Contracts are integral for any business, but few professionals know how to use them to their fullest extent. When Creating a Website Design Contract it is essential to keep you and the client legally liable if a disagreement occurs or someone walks without payment. With that said, you should never make the following eight mistakes, or you could risk financial or personal repercussions.
Mistake 1: Going Off of Your Clients Word
Verbal agreements often don’t hold up well in court unless they were written down in an email but not signed or were recorded with permission from the client. It’s difficult to prove a verbal agreement as well since most people will take the term “verbal” seriously and just make promises via phone or in-person. Put all agreements in writing and ask for a signature to create a legally bound contract. Also, never change the project terms with a verbal agreement either, because the client could withhold these amends or not follow through as their leisure.
Mistake 2: Paying Expensive Legal Fees for Every Contract
It’s common to seek a lawyer’s help when constructing a contract because they know the in’s and out’s of your industry and can protect you against most legal pitfalls. However, getting a contract drafted can cost hundreds, if not thousands of dollars in fees. Instead, use Bonsai’s web design contract template that outlines the project details, project schedule, payment details, and more. With a template contract, you don’t have to guess if something is necessary or pay a lawyer to edit a fine detail; just fill out the contract yourself and focus on finding clients.
Mistake 3: Using a Copy and Pasted Contract
Never use someone else’s contract from another website or without the expressed permission from a template website or company. Stealing a contract can put you in a lot of legal trouble from the other business or website if found out. Even if you get away with it, you’d need to make sure that the contract covers you legally and states all the necessary terms within the agreement. If the client finds a typo or you discover after the contract is signed that you need to adjust it, you’ll look unprofessional and may lose a project and risk your reputation.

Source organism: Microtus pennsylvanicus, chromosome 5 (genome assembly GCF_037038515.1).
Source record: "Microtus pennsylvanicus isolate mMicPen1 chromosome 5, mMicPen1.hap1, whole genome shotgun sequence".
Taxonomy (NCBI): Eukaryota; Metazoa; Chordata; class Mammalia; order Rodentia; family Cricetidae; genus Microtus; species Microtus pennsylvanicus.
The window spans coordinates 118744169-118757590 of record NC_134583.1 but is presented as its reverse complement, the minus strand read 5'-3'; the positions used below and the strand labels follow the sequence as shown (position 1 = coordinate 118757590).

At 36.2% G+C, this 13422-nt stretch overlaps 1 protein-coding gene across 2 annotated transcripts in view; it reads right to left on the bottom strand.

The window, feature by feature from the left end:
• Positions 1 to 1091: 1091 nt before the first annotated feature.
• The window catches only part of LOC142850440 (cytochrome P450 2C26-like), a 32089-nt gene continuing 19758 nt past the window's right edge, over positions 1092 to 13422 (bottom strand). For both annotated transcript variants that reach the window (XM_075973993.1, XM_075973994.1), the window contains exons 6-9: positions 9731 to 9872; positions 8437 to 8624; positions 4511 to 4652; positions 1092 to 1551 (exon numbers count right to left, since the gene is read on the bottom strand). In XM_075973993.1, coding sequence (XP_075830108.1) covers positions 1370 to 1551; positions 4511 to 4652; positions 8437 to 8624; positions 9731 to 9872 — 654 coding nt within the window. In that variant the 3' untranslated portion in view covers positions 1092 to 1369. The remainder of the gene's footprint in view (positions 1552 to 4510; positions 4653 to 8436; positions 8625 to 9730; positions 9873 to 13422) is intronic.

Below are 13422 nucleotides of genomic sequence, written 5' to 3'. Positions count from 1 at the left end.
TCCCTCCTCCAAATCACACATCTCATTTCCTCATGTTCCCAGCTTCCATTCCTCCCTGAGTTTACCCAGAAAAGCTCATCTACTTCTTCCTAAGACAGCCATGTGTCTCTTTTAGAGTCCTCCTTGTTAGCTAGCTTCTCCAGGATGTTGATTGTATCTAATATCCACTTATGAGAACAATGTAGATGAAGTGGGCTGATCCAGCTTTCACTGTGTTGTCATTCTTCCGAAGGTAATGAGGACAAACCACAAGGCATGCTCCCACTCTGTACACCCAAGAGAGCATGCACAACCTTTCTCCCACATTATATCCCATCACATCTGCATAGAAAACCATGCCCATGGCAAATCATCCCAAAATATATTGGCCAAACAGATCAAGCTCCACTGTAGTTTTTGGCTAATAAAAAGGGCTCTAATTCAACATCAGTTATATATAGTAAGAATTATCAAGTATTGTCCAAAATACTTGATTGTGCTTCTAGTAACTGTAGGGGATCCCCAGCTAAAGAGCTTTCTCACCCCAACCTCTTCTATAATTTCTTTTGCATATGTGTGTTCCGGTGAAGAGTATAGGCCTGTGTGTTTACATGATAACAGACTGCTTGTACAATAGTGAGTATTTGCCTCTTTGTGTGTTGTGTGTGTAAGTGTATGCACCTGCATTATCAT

Mistake 4: Not Including Rates or Using the Wrong Structure
As a website designer, your primary goal is to receive payment at the end of a specific period, but using the wrong structure could make clients less willing to pay even with a contract. It’s typical for website designers to ask for a retainer invoice from the client because you’ll have funds before starting. A retainer payment structure can help weed out serious inquiries from the scammers. Fixed-fee and per-hour billing is more beneficial for the client, so you may want to change the rate structure after the first invoice. Include this change in your contract.
Mistake 5: Not Establishing Boundaries for Work/Time
Most of the clients you’ll speak with aren’t interested in squeezing every last dime from your wallet, but others will monopolize your time undiscussed terms. Without an effective way to manage scope creep, you may end up doing extra work or rushing the project at no extra cost. You’re likely doing this to keep the client happy, but this often results in a needy or frustrating work relationship. Establish what extra work looking like for the website (aka something not agreed upon in writing) and how much you’ll charge for overtime and rushed jobs.
Mistake 6: Creating an Unreasonable Time Frame
Plenty of contract mistakes have nothing to do with how the client can take advantage of the web designer but how the web designer neglects their own needs. Say a client needs a website done in a month, but you’re unsure if you can meet that deadline. It’s unwise to establish that timeframe and rush to deliver an unsatisfactory product or work overtime and burn yourself out. If you can’t make the deadline, discuss this immediately. Most clients will adjust the deadline before signing the contract and may agree to pay you extra for the rushed timeframe.
Mistake 7: No Out Clause or Termination Agreement
Sometimes a client runs out of money, isn’t impressed with your services, or wants to end early because they no longer need a web designer. A client can pull out of your agreement at any time and leave you with no money and no other prospects, which can put you in financial difficulty. Create an out clause or termination agreement in your contract to ensure that your clients must give you notice before leaving. With an out clause, you can still receive payment up until the next payment cycle and have the chance to replace that client or supplement your income.
Mistake 8: Not Establishing Terms for Breach of Contract
It seems redundant to establish what may happen to the client if they breach the contract, but it’s necessary to do this so they’re aware of a behavioral shift. For example, if your client constantly pays late, you could create a clause that states you’ll charge them more or that lawyer fees will come out of the client’s pocket should proceedings go to court. The worst-case scenario should be withholding the website designs or reverting the copyright-terms to your business. You should also state that you’ll terminate the agreement between both parties after a given time.
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